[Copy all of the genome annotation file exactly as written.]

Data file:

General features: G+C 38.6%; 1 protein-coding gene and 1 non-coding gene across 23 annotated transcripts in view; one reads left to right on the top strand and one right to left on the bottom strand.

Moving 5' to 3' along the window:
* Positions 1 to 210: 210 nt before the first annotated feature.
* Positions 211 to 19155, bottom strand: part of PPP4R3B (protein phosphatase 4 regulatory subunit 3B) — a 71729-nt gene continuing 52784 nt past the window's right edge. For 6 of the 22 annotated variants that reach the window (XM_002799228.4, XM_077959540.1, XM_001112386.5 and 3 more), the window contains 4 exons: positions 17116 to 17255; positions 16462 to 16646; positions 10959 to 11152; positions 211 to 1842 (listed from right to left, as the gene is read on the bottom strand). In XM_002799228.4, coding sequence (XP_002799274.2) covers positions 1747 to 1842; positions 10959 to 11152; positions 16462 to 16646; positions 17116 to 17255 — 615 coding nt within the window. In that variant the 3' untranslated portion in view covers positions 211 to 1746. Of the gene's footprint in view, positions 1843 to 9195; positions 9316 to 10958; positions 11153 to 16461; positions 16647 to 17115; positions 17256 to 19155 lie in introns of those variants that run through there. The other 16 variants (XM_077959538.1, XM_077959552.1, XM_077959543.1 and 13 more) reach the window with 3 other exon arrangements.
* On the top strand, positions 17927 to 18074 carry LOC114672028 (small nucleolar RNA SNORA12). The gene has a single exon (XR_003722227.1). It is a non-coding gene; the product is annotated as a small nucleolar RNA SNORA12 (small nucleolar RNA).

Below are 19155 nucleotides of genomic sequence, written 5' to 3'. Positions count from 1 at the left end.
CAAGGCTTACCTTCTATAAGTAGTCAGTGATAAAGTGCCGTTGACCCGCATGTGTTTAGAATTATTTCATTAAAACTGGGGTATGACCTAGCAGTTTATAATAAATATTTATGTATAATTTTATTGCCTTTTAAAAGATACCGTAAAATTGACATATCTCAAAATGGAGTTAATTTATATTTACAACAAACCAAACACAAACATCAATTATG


General features: G+C 38.6%; 1 protein-coding gene and 1 non-coding gene across 23 annotated transcripts in view; one reads left to right on the top strand and one right to left on the bottom strand.

Moving 5' to 3' along the window:
* Positions 1 to 210: 210 nt before the first annotated feature.
* Positions 211 to 19155, bottom strand: part of PPP4R3B (protein phosphatase 4 regulatory subunit 3B) — a 71729-nt gene continuing 52784 nt past the window's right edge. For 6 of the 22 annotated variants that reach the window (XM_002799228.4, XM_077959540.1, XM_001112386.5 and 3 more), the window contains 4 exons: positions 17116 to 17255; positions 16462 to 16646; positions 10959 to 11152; positions 211 to 1842 (listed from right to left, as the gene is read on the bottom strand). In XM_002799228.4, coding sequence (XP_002799274.2) covers positions 1747 to 1842; positions 10959 to 11152; positions 16462 to 16646; positions 17116 to 17255 — 615 coding nt within the window. In that variant the 3' untranslated portion in view covers positions 211 to 1746. Of the gene's footprint in view, positions 1843 to 9195; positions 9316 to 10958; positions 11153 to 16461; positions 16647 to 17115; positions 17256 to 19155 lie in introns of those variants that run through there. The other 16 variants (XM_077959538.1, XM_077959552.1, XM_077959543.1 and 13 more) reach the window with 3 other exon arrangements.
* On the top strand, positions 17927 to 18074 carry LOC114672028 (small nucleolar RNA SNORA12). The gene has a single exon (XR_003722227.1). It is a non-coding gene; the product is annotated as a small nucleolar RNA SNORA12 (small nucleolar RNA).

Below are 19155 nucleotides of genomic sequence, written 5' to 3'. Positions count from 1 at the left end.
CAAGGCTTACCTTCTATAAGTAGTCAGTGATAAAGTGCCGTTGACCCGCATGTGTTTAGAATTATTTCATTAAAACTGGGGTATGACCTAGCAGTTTATAATAAATATTTATGTATAATTTTATTGCCTTTTAAAAGATACCGTAAAATTGACATATCTCAAAATGGAGTTAATTTATATTTACAACAAACCAAACACAAACATCAATTATG